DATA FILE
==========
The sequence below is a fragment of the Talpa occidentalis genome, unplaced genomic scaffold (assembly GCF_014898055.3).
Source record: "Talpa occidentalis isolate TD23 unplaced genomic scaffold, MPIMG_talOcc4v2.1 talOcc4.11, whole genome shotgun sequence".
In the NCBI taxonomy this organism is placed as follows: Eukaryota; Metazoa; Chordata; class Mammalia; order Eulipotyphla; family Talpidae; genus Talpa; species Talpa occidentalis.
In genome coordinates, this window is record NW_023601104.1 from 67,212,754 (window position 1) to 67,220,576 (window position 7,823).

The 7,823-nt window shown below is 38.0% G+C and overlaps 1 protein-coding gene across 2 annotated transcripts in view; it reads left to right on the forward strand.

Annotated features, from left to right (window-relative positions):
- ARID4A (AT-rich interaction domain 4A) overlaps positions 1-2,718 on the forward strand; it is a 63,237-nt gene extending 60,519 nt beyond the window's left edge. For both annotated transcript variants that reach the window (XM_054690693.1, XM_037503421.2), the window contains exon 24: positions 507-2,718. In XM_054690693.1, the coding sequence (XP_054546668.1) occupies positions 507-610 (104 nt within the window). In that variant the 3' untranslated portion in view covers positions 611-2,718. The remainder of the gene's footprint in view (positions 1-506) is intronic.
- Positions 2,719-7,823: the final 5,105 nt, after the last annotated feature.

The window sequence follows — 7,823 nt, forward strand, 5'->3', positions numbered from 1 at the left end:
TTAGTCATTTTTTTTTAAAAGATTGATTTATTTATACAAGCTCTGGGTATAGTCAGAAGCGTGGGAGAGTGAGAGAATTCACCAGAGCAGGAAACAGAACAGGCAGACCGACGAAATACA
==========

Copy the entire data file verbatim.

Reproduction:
The sequence below is a fragment of the Talpa occidentalis genome, unplaced genomic scaffold (assembly GCF_014898055.3).
Source record: "Talpa occidentalis isolate TD23 unplaced genomic scaffold, MPIMG_talOcc4v2.1 talOcc4.11, whole genome shotgun sequence".
In the NCBI taxonomy this organism is placed as follows: Eukaryota; Metazoa; Chordata; class Mammalia; order Eulipotyphla; family Talpidae; genus Talpa; species Talpa occidentalis.
In genome coordinates, this window is record NW_023601104.1 from 67,212,754 (window position 1) to 67,220,576 (window position 7,823).

The 7,823-nt window shown below is 38.0% G+C and overlaps 1 protein-coding gene across 2 annotated transcripts in view; it reads left to right on the forward strand.

Annotated features, from left to right (window-relative positions):
- ARID4A (AT-rich interaction domain 4A) overlaps positions 1-2,718 on the forward strand; it is a 63,237-nt gene extending 60,519 nt beyond the window's left edge. For both annotated transcript variants that reach the window (XM_054690693.1, XM_037503421.2), the window contains exon 24: positions 507-2,718. In XM_054690693.1, the coding sequence (XP_054546668.1) occupies positions 507-610 (104 nt within the window). In that variant the 3' untranslated portion in view covers positions 611-2,718. The remainder of the gene's footprint in view (positions 1-506) is intronic.
- Positions 2,719-7,823: the final 5,105 nt, after the last annotated feature.

The window sequence follows — 7,823 nt, forward strand, 5'->3', positions numbered from 1 at the left end:
TTAGTCATTTTTTTTTAAAAGATTGATTTATTTATACAAGCTCTGGGTATAGTCAGAAGCGTGGGAGAGTGAGAGAATTCACCAGAGCAGGAAACAGAACAGGCAGACCGACGAAATACA